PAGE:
If I backed her and she failed to win promotion, it would reflect badly on me. I’d no longer be seen as an executive to watch — a powerhouse of the future. If I backed her and she succeeded, my reputation would also suffer. My sponsorship of her would be seen as favoritism… Colleagues would whisper to one another that I was only sponsoring this particular young talent because she was a Black sister.

This thought really troubled me. I’m a person who’s racked up an impressive track record over 20 years, and I want to be known first and foremost as a great performer, not as a person carrying a torch.

Jameela is not alone. Versions of her painful predicament echoed through our interviews.

Looking to white executives for sponsorship is just as frustrating. This is in part due to segregation of social networks in America: 91% of white managers have no Black, Asian, or Latinx people in their immediate social network.

Consider the example of Bradford Johnson, a Black software engineer. Eighteen months into a dream job at a start-up in Silicon Valley, Bradford feels he’s losing traction. Despite putting his hand up for every opportunity that’s come his way, he’s never been picked for a client-facing assignment. During the time he’s been at the company, he’s worked on just three projects, all internal and low prestige, and he struggles to find a senior-level advocate who might open up higher-value opportunities. “The big shots at the firm already have their white-boy posse, buddies they went to Cal Tech with, go running with and play poker with Friday nights. They’re not about to take a chance on sponsoring someone they don’t know or trust. A Black guy from Houston is just too much of a stretch,” he told us.

The situation is dire. Quit rates among Black professionals have become punishing, both for individuals and for companies who have invested heavily in a diverse talent pipeline. A recent survey by Recruiting News Network finds that fully 49% of Black adults of working age are planning to look for a new job this year, compared to 34% of white adults. In our interviews, we’ve found a disproportionate number of Black employees cited the struggle to connect with senior colleagues, and, as a result, failing to find a sponsor, as a factor in their decision to leave their jobs.

How can we create more access to sponsorship for high-performing Black employees? This is not going to happen organically, at least not at any scale. A number of enlightened individuals have and will step up to the plate, but as we have seen, there are a ton of structural and cultural barriers that stand in their way. Significant progress depends on companies giving urgent priority to well-financed interventions that create access to senior-level advocacy for Black managers and executives.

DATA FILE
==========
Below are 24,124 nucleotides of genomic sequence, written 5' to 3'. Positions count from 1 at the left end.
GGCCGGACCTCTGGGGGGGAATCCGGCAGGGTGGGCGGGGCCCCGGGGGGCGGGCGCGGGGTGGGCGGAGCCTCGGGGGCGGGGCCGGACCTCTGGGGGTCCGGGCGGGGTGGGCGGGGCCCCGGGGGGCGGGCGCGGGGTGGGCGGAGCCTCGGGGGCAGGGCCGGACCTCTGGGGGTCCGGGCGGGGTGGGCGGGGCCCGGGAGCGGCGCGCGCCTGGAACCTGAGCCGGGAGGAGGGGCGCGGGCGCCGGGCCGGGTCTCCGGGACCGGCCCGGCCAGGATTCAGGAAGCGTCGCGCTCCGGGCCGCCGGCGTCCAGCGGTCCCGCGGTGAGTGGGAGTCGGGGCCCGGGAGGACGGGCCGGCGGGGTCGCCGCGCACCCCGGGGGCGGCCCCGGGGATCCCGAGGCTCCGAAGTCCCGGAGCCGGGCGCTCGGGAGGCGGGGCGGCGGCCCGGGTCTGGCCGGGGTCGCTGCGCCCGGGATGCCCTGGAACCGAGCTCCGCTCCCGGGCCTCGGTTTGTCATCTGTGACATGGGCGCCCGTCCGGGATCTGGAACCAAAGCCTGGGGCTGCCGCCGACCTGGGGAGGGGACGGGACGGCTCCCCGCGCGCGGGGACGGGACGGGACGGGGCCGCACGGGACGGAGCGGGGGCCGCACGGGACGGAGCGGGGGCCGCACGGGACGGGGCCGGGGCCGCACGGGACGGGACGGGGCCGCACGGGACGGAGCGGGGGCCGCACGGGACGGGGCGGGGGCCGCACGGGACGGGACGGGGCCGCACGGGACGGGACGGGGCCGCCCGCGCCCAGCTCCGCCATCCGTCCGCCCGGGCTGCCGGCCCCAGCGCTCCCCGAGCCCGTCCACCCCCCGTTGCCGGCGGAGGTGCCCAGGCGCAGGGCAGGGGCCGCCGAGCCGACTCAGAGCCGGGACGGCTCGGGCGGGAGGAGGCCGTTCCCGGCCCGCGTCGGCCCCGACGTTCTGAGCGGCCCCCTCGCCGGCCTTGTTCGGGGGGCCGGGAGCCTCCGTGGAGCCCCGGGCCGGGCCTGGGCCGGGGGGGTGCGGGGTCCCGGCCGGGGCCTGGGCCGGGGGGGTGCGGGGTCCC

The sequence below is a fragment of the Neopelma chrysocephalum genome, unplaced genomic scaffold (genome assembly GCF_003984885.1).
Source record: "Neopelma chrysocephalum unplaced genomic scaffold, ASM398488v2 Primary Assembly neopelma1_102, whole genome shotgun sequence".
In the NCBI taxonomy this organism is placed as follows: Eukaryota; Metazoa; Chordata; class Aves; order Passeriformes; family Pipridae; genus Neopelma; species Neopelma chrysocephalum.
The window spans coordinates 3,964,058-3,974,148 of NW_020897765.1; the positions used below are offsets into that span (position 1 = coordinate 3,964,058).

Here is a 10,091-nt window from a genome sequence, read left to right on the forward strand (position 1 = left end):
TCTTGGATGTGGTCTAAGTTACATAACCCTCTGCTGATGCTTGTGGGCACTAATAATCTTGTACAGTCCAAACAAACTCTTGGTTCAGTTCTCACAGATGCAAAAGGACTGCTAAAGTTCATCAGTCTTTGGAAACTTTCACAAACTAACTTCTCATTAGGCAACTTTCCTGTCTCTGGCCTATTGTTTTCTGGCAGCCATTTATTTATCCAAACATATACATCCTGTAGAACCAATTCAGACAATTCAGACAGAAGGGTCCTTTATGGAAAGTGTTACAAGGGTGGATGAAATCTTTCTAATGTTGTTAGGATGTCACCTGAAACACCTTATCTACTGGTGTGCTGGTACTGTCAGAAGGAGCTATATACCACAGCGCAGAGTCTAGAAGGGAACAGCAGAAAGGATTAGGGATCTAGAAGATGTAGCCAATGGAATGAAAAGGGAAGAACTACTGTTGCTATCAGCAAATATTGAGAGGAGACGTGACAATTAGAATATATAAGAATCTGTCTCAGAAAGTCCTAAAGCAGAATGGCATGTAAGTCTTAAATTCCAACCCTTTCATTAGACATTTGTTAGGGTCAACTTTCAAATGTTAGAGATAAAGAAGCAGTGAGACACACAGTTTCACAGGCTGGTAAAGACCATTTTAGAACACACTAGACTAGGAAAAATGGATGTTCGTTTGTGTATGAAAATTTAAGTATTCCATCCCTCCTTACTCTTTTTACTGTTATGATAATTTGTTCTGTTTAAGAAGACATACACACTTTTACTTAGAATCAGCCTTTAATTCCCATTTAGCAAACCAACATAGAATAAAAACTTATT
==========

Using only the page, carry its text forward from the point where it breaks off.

Over the last 18 months, companies as different as JPMorgan, Splunk, DraftKings, Norton Rose Fulbright, Fox News, and Cisco have committed to — or recommitted to — formal sponsorship initiatives that target high-performing Black talent. These initiatives share common threads:

  1. They are positioning the retention and progression of Black talent as a strategic imperative, adding value to the company’s brand and feeding into the company’s growth objectives, particularly in global marketplaces.
  2. They are led by the CEO and tap into the energies of the top of the house, involving a company’s most senior executives as sponsors.
  3. They are providing customized executive coaching for both sponsors and protégés. There’s a recognition that oftentimes the tools and tactics of inclusion and building trust need to be taught.
  4. They’re taking great pains to position these initiatives as both transparent and accessible. Criteria for selection are grounded in performance measures and the actual sponsorship programs, which lasts between nine to 12 months, are positioned as a “rolling opportunity.” If a young high achiever doesn’t get in this year, they have a real shot of getting in next year.

Let’s hope these initiatives spread to other companies and create real traction, enabling a critical mass of Black professionals to stay in the corporate world and progress to executive ranks and the C-suite. There’s a lot at stake: Black professionals around the world have enormous market clout, and companies will only capture this growth opportunity if they provide executive sponsorship for their Black talent. The fact is sponsorship is the “hand-to-hand combat” of progression and inclusion.





Credit byHarvard Business Review